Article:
The Philadelphia 76ers are targeting the Boston Celtics in the Atlantic Division, but may be better off aiming at the New York Knicks and Brooklyn Nets. Sixers fans like myself have reason to be weary at these two New York teams, especially with their various free agency pickups. Yet the Houston Rockets, of all franchises, are getting in the way of their efforts to get stronger.
First the Rockets got in the middle of the Dwight Howard sweepstakes, although Howard continuously insisted that he wants to be with the Nets no matter what. Then they gave Knicks icon Jeremy Lin a four-year offer, which New York was fully expected to match. But as of July 15, both Lin and Howard may wind up wearing Rockets uniforms after all.
Houston has put virtually everything it has up for sale or trade to land Howard, in spite of his reluctance to go anywhere but Brooklyn after the 2012-13 season. But at the least, the Rockets are trying to add one other new piece in Lin, although it appeared to be a long shot until this past weekend.
Lin's offer sheet turned out to be richer than expected, as he signed a three-year, $25 million proposed deal on July 14. But instead of matching it right away, the Knicks were rumored to have acquired fellow point guard Raymond Felton from the Portland Trail Blazers. With Felton joining Jason Kidd, that would leave no more room for 'Linsanity' to continue in New York.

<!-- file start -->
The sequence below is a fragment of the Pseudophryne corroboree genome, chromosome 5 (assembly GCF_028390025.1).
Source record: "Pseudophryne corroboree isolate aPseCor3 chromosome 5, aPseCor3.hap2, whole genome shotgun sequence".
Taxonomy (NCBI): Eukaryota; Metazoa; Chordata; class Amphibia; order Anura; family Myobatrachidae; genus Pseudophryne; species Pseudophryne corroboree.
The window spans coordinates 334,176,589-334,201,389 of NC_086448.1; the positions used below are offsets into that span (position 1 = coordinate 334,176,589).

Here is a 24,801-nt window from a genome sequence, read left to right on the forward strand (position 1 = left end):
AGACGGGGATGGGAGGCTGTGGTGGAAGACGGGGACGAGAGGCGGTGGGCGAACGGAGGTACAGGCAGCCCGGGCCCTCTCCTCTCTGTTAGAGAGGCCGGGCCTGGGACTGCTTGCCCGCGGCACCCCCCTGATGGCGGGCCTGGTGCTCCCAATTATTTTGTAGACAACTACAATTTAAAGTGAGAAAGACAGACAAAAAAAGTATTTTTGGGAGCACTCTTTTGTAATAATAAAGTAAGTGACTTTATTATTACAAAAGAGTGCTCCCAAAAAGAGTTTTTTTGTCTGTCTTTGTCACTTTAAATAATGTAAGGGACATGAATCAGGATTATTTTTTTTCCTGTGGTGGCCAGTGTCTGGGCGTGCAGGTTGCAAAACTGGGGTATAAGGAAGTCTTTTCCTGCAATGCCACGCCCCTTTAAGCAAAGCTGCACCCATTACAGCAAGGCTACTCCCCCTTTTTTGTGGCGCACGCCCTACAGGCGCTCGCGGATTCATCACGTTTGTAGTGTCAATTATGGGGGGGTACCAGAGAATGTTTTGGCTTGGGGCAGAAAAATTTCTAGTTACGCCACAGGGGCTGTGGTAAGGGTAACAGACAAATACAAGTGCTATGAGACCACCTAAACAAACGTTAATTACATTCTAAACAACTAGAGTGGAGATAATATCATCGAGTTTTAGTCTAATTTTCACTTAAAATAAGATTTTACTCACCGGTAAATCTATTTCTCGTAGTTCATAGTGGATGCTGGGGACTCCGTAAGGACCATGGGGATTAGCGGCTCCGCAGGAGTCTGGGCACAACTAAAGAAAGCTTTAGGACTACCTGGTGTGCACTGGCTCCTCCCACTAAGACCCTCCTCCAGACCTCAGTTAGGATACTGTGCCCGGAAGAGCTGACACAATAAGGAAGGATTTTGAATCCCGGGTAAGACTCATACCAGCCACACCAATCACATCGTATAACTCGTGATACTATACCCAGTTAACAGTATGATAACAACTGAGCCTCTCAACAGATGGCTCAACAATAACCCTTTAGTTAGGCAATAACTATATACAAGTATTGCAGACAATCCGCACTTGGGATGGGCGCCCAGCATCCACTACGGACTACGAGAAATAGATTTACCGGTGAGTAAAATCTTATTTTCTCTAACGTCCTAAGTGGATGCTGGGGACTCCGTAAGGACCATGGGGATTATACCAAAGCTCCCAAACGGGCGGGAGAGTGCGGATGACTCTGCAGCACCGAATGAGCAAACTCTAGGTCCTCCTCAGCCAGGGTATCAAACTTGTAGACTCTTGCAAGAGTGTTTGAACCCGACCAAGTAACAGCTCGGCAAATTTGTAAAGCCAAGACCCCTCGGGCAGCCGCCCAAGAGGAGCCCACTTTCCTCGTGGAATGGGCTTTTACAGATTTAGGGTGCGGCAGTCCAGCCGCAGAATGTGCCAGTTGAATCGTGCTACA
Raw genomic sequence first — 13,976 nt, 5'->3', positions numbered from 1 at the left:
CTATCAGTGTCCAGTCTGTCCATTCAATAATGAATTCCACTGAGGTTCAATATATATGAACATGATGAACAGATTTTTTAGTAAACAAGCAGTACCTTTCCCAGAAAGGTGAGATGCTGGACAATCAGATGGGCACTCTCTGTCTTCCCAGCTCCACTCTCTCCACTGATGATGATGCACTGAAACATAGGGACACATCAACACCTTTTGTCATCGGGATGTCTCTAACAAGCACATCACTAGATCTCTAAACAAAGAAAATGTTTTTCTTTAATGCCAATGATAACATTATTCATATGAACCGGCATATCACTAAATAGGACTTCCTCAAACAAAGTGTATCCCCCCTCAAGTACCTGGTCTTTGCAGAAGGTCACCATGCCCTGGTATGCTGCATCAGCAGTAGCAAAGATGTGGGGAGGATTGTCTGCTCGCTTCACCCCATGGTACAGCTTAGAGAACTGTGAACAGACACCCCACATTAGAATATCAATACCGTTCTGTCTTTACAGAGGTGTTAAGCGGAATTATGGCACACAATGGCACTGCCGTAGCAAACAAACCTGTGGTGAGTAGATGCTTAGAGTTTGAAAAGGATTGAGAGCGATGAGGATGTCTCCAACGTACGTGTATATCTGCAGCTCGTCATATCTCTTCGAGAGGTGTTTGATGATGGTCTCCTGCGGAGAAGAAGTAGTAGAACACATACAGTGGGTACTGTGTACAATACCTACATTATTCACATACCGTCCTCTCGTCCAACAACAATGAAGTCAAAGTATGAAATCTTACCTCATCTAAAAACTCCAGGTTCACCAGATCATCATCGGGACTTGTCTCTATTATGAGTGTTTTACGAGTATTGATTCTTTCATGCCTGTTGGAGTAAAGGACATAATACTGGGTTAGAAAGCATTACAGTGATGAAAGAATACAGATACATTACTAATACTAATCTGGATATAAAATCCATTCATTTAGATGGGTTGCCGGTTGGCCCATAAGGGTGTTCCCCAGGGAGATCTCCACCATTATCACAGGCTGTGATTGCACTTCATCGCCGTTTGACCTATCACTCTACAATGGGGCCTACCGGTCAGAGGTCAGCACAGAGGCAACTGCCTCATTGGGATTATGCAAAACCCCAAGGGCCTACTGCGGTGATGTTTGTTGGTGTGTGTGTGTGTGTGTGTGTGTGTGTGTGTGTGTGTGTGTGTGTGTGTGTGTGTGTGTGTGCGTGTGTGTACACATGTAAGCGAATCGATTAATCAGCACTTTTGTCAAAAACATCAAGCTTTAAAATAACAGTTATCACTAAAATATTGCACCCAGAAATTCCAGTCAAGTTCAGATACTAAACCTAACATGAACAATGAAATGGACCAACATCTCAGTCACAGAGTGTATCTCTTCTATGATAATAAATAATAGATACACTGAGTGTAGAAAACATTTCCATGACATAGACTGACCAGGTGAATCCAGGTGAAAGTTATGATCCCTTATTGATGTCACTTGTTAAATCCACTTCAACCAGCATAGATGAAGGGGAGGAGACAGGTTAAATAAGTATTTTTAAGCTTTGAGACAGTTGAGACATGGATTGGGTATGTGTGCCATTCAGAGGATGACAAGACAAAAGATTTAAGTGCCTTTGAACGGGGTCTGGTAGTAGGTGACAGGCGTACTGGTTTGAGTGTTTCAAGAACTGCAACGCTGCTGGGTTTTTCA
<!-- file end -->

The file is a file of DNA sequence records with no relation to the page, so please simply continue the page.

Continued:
All of a sudden, the Knicks seem set to lose the international phenomenon they developed, while the Nets are losing out on the centerpiece that is Howard for at least another year. In both cases, these New York franchises have lost while Houston may very well gain.
The last time the Rockets broke the hearts of a New York club was in their 1994 NBA Finals Game 7 win over the Knicks. These twin defeats wouldn't be so bad, since Lin's long term success is questionable, Howard may still not be enough for the Nets regardless, and the Rockets might well be too shorthanded even with Lin and Howard.
While Houston would get Lin locked up for multiple years, it would only have one with Howard - especially since he is still fixated on going to Brooklyn as a free agent. In that regard, the last laugh may be on the Rockets if/when Howard joins the Nets in 2013, leaving them with nothing to build on but Lin.
Since the Rockets have less room to maneuver in the Southwest Division than the Nets, Knicks, Sixers and Celtics have in the Atlantic, success isn't guaranteed even if all this pays off. So although New York could be in mourning twice over thanks to Houston, the Rockets may be the ones who regret these moves the most by next year.
Robert Dougherty is a life-long Philadelphia resident and 76ers fan.
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